SKOWHEGAN — Downtown was abuzz Saturday afternoon as throngs of beer sippers flocked to imbibe by the riverside at Skowhegan’s annual craft brewing festival.

This year’s Skowhegan Craft Brew Festival drew in hundreds of attendees and featured a wide array of Maine-brewed beers, wines, ciders and more. The festivities this weekend were moved from their usual spot on Water Street to a new location beside the Kennebec River.

Festival organizers said the new location was selected as part of an initiative to redevelop Skowhegan’s riverfront. The festival was held at the planned site of the town’s long-awaited Run of River project as part of an effort to facilitate more community events in the space, according to Kristina Cannon, president and CEO of Main Street Skowhegan.

“The future home of the Skowhegan River Park is right here, and riverfront redevelopment will be happening over the next couple of years here,” Cannon said Saturday. “It’s exciting for us to be able to get people to utilize this beautiful space. We have this beautiful riverfront that people don’t really see a lot because when you drive by, you don’t always come out back here.”

Cannon also said that the new venue was also chosen to help increase foot traffic to downtown businesses on streets that used to be closed for the festival.

The brew fest is held each year on the Saturday before Labor Day, and is described by organizers as the “unofficial close of summer.” More than 25 brewers, distillers and drink-makers provided more than 100 different libations at the festival, Cannon said, all of which were made in Maine.


People gather along the Kennebec River behind Water Street businesses Saturday for the Skowhegan Craft Brew Festival in downtown Skowhegan. Michael G. Seamans/Morning Sentinel

The festival’s focus on local breweries is indicative of the overall craft beer market. Many small breweries throughout Maine and across the country have facilitated a friendly market that’s more focused on beer than it is on competition, according Bigelow Brewing Co. co-owner Jeff Powers.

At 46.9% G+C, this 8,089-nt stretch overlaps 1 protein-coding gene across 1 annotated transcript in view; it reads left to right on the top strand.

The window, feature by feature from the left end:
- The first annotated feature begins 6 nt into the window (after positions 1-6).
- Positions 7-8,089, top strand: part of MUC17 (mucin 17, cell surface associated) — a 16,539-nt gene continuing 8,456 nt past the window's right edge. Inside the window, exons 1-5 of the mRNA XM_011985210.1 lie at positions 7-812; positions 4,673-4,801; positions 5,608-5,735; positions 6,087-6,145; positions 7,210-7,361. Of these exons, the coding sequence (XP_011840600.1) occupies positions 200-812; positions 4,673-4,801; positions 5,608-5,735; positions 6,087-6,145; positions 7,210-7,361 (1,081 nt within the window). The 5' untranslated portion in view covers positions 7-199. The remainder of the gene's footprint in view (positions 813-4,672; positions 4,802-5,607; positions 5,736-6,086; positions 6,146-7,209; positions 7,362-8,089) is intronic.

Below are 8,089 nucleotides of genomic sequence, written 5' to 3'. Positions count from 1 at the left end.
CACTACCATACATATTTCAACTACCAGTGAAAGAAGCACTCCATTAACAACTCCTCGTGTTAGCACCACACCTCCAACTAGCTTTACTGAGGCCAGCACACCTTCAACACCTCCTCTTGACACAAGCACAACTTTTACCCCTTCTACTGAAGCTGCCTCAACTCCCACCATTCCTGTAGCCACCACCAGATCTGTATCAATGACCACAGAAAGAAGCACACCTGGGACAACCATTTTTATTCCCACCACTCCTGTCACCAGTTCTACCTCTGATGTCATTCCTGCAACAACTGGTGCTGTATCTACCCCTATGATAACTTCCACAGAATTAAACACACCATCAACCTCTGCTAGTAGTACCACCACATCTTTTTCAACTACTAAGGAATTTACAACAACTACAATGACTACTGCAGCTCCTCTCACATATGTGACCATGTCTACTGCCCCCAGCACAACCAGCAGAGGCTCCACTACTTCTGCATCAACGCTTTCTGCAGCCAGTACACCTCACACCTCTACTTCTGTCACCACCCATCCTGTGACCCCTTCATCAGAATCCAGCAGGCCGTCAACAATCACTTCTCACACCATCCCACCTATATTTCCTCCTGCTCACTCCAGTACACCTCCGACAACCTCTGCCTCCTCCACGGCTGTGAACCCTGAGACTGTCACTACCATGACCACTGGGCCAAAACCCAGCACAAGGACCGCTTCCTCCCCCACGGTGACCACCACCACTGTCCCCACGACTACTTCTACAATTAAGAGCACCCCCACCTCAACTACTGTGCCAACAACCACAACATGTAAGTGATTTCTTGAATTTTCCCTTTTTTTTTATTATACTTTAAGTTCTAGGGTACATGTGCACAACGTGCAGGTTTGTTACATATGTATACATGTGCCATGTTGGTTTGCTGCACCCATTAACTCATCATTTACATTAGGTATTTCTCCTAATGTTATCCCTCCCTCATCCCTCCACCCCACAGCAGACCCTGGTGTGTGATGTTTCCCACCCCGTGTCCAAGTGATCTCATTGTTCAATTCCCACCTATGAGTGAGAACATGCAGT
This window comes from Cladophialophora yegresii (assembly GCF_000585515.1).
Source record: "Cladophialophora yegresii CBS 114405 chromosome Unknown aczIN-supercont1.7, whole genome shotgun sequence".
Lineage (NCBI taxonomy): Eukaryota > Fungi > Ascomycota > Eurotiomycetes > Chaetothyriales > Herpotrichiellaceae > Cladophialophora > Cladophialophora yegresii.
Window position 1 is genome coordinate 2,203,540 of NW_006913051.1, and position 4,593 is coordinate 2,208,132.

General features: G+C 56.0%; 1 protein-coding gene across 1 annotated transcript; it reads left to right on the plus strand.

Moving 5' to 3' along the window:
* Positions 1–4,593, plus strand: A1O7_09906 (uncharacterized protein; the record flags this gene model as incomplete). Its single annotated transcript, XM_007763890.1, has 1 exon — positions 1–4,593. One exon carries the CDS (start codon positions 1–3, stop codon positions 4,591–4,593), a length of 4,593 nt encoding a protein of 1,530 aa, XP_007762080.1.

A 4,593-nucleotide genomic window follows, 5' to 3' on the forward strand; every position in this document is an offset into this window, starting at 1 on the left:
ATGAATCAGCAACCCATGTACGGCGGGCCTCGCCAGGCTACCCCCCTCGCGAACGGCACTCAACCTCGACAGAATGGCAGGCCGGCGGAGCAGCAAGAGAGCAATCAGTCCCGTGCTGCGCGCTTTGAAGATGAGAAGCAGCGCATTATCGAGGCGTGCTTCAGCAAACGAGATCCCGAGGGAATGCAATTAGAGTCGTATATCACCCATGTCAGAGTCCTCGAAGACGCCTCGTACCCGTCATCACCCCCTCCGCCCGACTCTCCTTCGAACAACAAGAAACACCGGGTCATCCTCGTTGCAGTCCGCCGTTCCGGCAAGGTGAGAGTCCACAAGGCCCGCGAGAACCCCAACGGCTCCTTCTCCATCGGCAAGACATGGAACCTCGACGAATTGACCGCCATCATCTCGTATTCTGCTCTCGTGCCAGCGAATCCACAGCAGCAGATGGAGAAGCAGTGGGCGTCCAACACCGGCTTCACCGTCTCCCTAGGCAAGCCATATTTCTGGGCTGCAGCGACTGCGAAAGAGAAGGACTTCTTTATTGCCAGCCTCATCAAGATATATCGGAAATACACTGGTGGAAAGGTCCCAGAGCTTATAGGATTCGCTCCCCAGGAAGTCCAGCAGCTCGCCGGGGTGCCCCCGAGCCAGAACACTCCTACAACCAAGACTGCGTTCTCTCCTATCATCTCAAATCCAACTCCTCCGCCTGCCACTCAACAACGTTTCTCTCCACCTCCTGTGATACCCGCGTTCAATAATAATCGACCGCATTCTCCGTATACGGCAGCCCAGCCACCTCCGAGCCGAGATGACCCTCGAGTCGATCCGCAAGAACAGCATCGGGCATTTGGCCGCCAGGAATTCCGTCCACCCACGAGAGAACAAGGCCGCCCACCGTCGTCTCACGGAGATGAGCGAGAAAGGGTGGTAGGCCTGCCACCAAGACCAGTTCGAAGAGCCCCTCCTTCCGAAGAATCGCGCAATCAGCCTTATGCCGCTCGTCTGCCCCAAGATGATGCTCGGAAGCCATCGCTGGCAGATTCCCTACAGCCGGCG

“This just builds more community. It really does,” Powers said. “I mean, all of the brewers, we all get along. I mean, it’s not about us and them, it’s about doing what we love. That’s really the beauty of it. If more industries were like the brewing industry, it’d be a much happier world.”

“We don’t look at each other as competitors. We just look at each other,” he added. “We’re doing what we like to do. And we help each other make better beer.”

Many of the event’s vendors shared Powers’ view of the craft brewing community. The Skowhegan Craft Brew Festival in particular has helped local brewers and distillers foster relationships with customers and communities and with each other, said Jesse Lupo, co-owner of Mossy Ledge Spirits out of Etna.

“It’s a really fun time for us. Not only do we get to sit down and pour out free liquor all day — I mean, how can that be bad? — but what we also get to do is come out from behind the table and we get to go over and try some of our associates’ stuff,” Lupo said. “So while we’re out touring around getting some fresh food, you get a little drink, listen to some music, help connect with the public.”

Limiting the festival to just Maine businesses helps provide companies a chance to develop a real connection with the customers they’re doing business with, Lupo said.

“The better the story is, the more people remember it,” Lupo said. “They come here to have a chat with us. Then they come up and they visit our distillery. They go to local liquor stores, local buyers, they ask for our stuff by name.”

“Everybody gets to grow together. The rising tide raises all ships.”

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